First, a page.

Bangkok’s office market in the new normalMay 25, 2021 / By
Given the renewed spread of the COVID-19 in Thailand in April 2021, it has become inevitable for corporates to switch back to work-from-home for the third time in a year. A number of office occupiers across Bangkok metropolitan areas have right-sized their spaces and withheld their expansion or relocation plans due to the uncertainty. On the bright side, e-commerce and other tech companies (e.g., ride-hailing and delivery services) are eagerly expanding after their demand has grown rapidly during the lockdown.
It has been a full year of work-from-home trial runs in Thailand. This short-term experiment has proved that many businesses still need collaboration spaces for certain tasks to aid in optimising performance. In other words, there still is and always will be a demand for office spaces. According to a JLL global survey in late-2020, 50% of respondents preferred to work both in the office and remotely, while 74% still wanted the ability to come to an office. Many businesses in Bangkok successfully adopted the ‘split team’ approach, which required only half the standard workstations. Some corporates let their employees work from anywhere permanently, yet come to the offices if needed. This has created a new way of work. Thus, demand for office spaces gradually shifts from fixed desks to having a desk for activities, collaborations and communal areas. As a result, we witnessed most office spaces shrinking in order to optimise spaces.
Figure 1: Office occupiers’ movement by industry from Q2 2020 to Q1 2021
Source: JLL Thailand Research
Since the first outbreak of COVID-19 in early 2020, we have seen different business sectors reacting to the market in different ways. Domestic banks that expanded rapidly over the past three years surrendered most of their leased spaces (more than 17,000 sqm) and instead chose co-working spaces as an alternative while most employees worked from home. In contrast, insurance and tech companies grew further and expanded significantly. Other business sectors have had options to relocate to buildings at lower rents or potentially upgrade to newer buildings at similar rents, as vacant spaces increased and landlords lowered rents to secure their occupancy.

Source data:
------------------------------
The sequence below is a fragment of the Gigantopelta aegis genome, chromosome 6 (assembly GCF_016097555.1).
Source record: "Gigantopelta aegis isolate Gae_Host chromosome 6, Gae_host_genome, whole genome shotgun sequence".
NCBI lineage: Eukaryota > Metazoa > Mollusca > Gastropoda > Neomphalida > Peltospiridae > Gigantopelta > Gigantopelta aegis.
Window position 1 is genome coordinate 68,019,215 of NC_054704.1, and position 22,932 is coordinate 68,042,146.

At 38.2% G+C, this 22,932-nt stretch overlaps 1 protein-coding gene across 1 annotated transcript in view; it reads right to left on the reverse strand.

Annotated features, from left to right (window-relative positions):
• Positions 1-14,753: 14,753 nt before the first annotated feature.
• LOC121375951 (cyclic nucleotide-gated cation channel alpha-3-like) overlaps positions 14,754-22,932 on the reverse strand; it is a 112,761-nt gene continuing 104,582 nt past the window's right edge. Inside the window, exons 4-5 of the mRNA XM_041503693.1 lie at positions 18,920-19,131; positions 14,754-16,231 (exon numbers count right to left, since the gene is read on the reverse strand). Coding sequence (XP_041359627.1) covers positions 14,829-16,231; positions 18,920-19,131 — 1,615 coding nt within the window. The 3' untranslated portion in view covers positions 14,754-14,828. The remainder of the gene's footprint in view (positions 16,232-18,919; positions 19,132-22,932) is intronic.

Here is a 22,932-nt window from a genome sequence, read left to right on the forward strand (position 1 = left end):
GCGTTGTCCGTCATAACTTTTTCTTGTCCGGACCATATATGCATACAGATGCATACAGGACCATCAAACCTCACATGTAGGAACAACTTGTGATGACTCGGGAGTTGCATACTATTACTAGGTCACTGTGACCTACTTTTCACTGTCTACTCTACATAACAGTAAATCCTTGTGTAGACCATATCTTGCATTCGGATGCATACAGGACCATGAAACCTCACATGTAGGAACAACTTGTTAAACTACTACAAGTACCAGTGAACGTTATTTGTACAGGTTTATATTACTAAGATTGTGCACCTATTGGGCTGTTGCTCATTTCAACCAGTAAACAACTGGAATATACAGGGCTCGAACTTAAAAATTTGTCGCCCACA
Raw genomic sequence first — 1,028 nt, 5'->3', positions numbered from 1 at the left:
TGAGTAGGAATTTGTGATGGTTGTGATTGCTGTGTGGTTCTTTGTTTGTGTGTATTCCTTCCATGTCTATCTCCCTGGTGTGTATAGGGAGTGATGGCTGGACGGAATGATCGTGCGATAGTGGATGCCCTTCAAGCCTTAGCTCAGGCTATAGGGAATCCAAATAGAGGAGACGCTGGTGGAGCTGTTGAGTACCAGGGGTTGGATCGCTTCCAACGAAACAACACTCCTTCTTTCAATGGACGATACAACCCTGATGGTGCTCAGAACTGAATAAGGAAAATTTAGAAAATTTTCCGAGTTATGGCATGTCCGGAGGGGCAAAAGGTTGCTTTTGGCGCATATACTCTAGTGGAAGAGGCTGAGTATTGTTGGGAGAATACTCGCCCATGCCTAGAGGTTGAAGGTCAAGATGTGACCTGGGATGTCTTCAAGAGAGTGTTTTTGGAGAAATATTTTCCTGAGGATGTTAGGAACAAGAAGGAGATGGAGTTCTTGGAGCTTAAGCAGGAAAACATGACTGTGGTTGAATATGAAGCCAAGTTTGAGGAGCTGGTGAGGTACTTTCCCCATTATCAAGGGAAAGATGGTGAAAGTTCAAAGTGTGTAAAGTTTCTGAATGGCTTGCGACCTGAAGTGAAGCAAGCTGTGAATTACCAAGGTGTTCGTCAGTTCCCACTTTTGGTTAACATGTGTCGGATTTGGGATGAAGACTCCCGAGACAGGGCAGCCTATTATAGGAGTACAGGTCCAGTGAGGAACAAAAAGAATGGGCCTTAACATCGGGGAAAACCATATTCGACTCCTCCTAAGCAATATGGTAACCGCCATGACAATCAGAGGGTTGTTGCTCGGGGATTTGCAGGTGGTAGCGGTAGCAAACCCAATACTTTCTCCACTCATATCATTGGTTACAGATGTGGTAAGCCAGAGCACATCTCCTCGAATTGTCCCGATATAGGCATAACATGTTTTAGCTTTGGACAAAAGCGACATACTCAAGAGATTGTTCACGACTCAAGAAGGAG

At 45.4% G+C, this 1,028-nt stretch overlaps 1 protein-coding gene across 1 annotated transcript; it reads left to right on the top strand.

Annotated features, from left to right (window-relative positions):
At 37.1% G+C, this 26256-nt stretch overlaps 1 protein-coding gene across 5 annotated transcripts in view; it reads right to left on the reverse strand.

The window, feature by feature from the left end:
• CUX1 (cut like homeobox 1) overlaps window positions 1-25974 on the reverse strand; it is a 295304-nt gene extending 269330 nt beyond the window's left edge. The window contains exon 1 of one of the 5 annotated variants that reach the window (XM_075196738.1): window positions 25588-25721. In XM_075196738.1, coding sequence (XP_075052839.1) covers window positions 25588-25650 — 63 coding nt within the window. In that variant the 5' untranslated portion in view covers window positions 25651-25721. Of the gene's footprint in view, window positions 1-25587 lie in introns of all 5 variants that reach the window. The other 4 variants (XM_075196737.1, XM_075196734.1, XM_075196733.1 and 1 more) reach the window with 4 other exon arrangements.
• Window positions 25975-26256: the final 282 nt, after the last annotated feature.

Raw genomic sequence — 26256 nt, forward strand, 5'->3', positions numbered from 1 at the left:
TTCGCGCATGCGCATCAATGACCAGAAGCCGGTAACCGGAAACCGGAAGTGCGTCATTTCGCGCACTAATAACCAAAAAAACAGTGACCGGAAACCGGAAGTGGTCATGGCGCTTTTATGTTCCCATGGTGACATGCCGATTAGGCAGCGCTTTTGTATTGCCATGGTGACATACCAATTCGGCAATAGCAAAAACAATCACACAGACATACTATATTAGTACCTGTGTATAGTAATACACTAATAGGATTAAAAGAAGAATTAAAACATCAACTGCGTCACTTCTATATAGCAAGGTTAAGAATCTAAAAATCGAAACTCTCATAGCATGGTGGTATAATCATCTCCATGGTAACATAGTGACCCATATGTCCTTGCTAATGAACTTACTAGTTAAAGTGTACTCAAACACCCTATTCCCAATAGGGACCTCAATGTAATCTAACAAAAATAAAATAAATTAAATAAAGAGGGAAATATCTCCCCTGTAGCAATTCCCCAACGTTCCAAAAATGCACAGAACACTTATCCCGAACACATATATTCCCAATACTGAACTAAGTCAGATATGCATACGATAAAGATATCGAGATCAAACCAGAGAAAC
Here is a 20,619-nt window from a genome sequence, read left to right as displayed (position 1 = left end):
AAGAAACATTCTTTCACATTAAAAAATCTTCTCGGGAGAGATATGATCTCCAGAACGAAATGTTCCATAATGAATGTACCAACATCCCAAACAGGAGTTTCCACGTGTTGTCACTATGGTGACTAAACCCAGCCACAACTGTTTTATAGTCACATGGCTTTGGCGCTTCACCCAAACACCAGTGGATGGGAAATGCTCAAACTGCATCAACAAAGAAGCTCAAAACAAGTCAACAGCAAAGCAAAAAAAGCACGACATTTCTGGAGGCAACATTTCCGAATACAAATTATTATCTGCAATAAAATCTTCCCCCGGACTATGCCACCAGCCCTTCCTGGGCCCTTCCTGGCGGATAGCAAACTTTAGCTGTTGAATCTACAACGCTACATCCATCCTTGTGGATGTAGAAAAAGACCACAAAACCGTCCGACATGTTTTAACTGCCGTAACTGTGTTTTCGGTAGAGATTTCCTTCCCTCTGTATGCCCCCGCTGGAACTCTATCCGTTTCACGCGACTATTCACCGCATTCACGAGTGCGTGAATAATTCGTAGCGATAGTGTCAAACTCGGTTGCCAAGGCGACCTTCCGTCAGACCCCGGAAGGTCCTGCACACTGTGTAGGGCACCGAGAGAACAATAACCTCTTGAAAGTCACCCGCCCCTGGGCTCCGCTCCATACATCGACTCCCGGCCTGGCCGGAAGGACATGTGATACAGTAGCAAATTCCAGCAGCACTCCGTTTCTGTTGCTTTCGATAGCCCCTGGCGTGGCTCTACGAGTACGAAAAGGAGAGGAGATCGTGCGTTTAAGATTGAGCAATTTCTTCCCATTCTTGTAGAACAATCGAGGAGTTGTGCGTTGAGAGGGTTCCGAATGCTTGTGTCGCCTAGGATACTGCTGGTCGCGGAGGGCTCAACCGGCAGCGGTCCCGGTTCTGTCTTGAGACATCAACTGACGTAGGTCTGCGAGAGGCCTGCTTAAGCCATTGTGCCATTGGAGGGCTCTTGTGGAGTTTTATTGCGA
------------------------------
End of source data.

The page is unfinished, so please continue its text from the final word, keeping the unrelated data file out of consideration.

Figure 2: Bangkok office demand by the length of occupancy at end-2020
Source: JLL Thailand Research
Over 2 million square metres of occupied space, or 38% of occupiers in the Bangkok metropolitan area, have been in the same place for over 15 years, and their capital expenditures on existing spaces have been paid off. One-third of those are located in the central business areas. About 500,000 square metres is with financial service businesses, which should make a significant impact on the market.
The ageing office spaces are no longer considered efficient, as young talents seek to work at places with wellness offerings and flexibility to work remotely. Businesses have the option to either relocate or inject their capital into office renovation or newly designed spaces. While the market is in a recovery stage, a million square metres of new office space for lease will come in the next three years. By then, tenants would have a variety of options to choose from and we look forward to seeing how landlords would come up with unique selling points or incentives in the near future.